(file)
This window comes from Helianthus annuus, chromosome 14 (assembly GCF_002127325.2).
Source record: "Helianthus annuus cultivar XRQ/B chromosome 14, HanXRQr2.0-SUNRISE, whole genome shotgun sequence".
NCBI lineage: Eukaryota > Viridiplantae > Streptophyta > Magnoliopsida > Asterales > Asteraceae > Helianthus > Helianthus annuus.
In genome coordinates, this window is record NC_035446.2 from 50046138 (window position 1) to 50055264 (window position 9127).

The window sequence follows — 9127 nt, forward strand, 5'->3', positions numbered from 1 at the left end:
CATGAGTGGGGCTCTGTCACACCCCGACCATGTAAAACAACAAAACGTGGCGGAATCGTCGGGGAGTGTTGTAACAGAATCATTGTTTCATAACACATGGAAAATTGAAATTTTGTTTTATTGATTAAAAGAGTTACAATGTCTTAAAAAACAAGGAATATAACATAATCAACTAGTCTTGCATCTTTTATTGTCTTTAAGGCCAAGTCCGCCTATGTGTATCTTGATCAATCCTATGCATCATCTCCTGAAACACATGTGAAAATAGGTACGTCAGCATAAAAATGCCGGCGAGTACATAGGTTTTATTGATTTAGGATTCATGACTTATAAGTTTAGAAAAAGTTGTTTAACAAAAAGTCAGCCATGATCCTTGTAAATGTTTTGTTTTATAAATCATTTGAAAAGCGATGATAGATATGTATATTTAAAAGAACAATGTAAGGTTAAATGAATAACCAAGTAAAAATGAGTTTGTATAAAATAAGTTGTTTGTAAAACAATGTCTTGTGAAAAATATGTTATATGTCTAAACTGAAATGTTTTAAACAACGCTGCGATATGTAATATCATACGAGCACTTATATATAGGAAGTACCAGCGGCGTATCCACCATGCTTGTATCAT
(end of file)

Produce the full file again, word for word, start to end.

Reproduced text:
This window comes from Helianthus annuus, chromosome 14 (assembly GCF_002127325.2).
Source record: "Helianthus annuus cultivar XRQ/B chromosome 14, HanXRQr2.0-SUNRISE, whole genome shotgun sequence".
NCBI lineage: Eukaryota > Viridiplantae > Streptophyta > Magnoliopsida > Asterales > Asteraceae > Helianthus > Helianthus annuus.
In genome coordinates, this window is record NC_035446.2 from 50046138 (window position 1) to 50055264 (window position 9127).

The window sequence follows — 9127 nt, forward strand, 5'->3', positions numbered from 1 at the left end:
CATGAGTGGGGCTCTGTCACACCCCGACCATGTAAAACAACAAAACGTGGCGGAATCGTCGGGGAGTGTTGTAACAGAATCATTGTTTCATAACACATGGAAAATTGAAATTTTGTTTTATTGATTAAAAGAGTTACAATGTCTTAAAAAACAAGGAATATAACATAATCAACTAGTCTTGCATCTTTTATTGTCTTTAAGGCCAAGTCCGCCTATGTGTATCTTGATCAATCCTATGCATCATCTCCTGAAACACATGTGAAAATAGGTACGTCAGCATAAAAATGCCGGCGAGTACATAGGTTTTATTGATTTAGGATTCATGACTTATAAGTTTAGAAAAAGTTGTTTAACAAAAAGTCAGCCATGATCCTTGTAAATGTTTTGTTTTATAAATCATTTGAAAAGCGATGATAGATATGTATATTTAAAAGAACAATGTAAGGTTAAATGAATAACCAAGTAAAAATGAGTTTGTATAAAATAAGTTGTTTGTAAAACAATGTCTTGTGAAAAATATGTTATATGTCTAAACTGAAATGTTTTAAACAACGCTGCGATATGTAATATCATACGAGCACTTATATATAGGAAGTACCAGCGGCGTATCCACCATGCTTGTATCAT